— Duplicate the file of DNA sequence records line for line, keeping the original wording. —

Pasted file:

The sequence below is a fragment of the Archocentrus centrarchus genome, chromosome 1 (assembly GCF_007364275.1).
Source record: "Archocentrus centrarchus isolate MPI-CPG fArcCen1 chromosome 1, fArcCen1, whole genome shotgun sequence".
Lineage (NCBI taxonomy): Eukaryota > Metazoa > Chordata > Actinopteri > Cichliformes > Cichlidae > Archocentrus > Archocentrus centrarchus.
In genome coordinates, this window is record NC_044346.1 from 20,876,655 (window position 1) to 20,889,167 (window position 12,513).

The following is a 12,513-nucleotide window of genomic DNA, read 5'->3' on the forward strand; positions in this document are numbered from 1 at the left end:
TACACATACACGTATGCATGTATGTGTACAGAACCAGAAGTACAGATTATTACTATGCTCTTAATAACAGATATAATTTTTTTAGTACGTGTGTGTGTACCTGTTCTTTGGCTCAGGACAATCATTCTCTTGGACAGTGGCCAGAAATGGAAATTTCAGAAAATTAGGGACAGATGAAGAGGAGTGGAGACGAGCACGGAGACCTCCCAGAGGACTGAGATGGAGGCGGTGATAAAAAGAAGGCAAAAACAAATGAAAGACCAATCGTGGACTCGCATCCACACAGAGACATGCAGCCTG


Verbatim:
The sequence below is a fragment of the Archocentrus centrarchus genome, chromosome 1 (assembly GCF_007364275.1).
Source record: "Archocentrus centrarchus isolate MPI-CPG fArcCen1 chromosome 1, fArcCen1, whole genome shotgun sequence".
Lineage (NCBI taxonomy): Eukaryota > Metazoa > Chordata > Actinopteri > Cichliformes > Cichlidae > Archocentrus > Archocentrus centrarchus.
In genome coordinates, this window is record NC_044346.1 from 20,876,655 (window position 1) to 20,889,167 (window position 12,513).

The following is a 12,513-nucleotide window of genomic DNA, read 5'->3' on the forward strand; positions in this document are numbered from 1 at the left end:
TACACATACACGTATGCATGTATGTGTACAGAACCAGAAGTACAGATTATTACTATGCTCTTAATAACAGATATAATTTTTTTAGTACGTGTGTGTGTACCTGTTCTTTGGCTCAGGACAATCATTCTCTTGGACAGTGGCCAGAAATGGAAATTTCAGAAAATTAGGGACAGATGAAGAGGAGTGGAGACGAGCACGGAGACCTCCCAGAGGACTGAGATGGAGGCGGTGATAAAAAGAAGGCAAAAACAAATGAAAGACCAATCGTGGACTCGCATCCACACAGAGACATGCAGCCTG